Each woman has a different story about her decision to have children or not. For some, the decision was made for her due to physical circumstances; but for those that have the experience of making an intentional choice, the process can be emotionally, psychologically, and interpersonally challenging. In my work with women who are deciding if they want to enter motherhood or not, I have heard many stories of a path paved with experiences of isolation, judgment, and self-doubt.
a changing landscape
A recent report published by the Pew Research Center reveals that women are more likely to have children today than they were ten years ago. The report states that the median age of women having their first child is 26 years old and that more and more women are becoming mothers into their 40’s.
The timeframe associated with pregnancy and motherhood has slowly expanded. When women navigate this period, much of the social connection shifts focus to experiences associated with becoming a mother. For women considering a path that does not include childbearing, this is often a time of gradual isolation. While mom friends deepen their relationships through shared experiences, a woman who may not wish to have children has little to share in conversation. Even when it is not the intention of her friends, she can leave social interactions feeling misunderstood, outcast, and lonely.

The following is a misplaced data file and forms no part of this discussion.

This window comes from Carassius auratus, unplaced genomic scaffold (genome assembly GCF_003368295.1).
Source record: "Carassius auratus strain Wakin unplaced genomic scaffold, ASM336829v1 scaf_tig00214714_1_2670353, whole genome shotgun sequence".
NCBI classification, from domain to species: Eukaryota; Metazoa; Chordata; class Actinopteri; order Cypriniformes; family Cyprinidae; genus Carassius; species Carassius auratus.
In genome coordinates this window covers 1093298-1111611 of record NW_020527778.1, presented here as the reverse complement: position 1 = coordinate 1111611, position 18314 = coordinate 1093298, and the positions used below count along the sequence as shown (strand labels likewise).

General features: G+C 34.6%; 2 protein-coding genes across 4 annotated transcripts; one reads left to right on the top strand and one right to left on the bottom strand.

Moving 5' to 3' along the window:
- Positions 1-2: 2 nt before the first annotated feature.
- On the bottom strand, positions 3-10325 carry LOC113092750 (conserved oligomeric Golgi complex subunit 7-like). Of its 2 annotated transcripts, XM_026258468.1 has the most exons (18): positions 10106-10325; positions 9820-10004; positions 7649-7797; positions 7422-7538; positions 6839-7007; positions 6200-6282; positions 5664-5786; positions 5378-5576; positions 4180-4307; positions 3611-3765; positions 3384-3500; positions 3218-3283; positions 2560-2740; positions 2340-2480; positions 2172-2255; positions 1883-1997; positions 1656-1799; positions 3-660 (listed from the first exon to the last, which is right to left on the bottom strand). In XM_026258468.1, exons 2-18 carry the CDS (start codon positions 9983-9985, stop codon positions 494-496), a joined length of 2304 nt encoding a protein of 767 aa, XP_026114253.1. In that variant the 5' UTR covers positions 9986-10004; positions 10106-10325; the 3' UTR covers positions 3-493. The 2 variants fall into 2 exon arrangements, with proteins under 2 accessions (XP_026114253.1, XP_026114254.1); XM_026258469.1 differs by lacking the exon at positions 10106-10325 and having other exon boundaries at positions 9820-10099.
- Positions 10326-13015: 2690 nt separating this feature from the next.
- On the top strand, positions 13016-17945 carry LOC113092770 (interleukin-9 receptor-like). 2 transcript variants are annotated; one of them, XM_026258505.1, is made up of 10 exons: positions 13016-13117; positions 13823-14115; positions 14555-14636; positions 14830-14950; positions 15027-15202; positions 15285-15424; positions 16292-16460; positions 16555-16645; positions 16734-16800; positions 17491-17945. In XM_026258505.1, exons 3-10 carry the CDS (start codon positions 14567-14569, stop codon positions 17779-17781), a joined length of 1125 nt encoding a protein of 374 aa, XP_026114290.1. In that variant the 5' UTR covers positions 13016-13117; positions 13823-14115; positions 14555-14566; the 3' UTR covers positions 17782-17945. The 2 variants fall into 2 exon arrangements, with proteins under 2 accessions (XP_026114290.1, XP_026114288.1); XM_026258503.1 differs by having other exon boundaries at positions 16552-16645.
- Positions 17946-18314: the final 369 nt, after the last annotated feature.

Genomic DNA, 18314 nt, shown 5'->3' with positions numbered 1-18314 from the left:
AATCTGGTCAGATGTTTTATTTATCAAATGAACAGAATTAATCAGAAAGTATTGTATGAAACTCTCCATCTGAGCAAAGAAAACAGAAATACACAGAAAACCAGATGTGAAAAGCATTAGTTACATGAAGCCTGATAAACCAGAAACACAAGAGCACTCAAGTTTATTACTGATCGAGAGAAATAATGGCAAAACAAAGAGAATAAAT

As women move through their process of deciding if motherhood is right for them, they often transition from an internal exploration to a time when they begin to share their consideration with close friends and family. This is a period when women are seeking support and acceptance. Unfortunately, it is frequently met with subtle and overt responses of judgment. Although statements such as, “you’ll change your mind when…” and “you’ll never feel ready, you just go for it,” may be offered with good intentions, they convey a deep misunderstanding of the childfree woman’s choice. This type of response can leave childfree women wondering if something is wrong with them.
From isolation and judgment comes self-doubt. Women who are navigating this incredibly important decision can begin to doubt themselves each time they are faced with misunderstanding and judgment. Unsupportive messages from partners and friends, doctors and experts can slowly erode a woman’s quiet curiosity about what her life might look like if she decides not to become a mother.
The choice to have a child or not is deeply personal. Women who are considering this path may confront many obstacles along the way to their decision. Because being a childfree woman is still an exception to the norm, it’s important for women who have decided to be childfree or who are in the process of choosing to connect with other women who have made the choice not to have children. Connection and reflection are essential to feeling understood and valued. Without examples of what it can look like to be a woman without children, the path of the childfree woman is unexplored and potentially scary.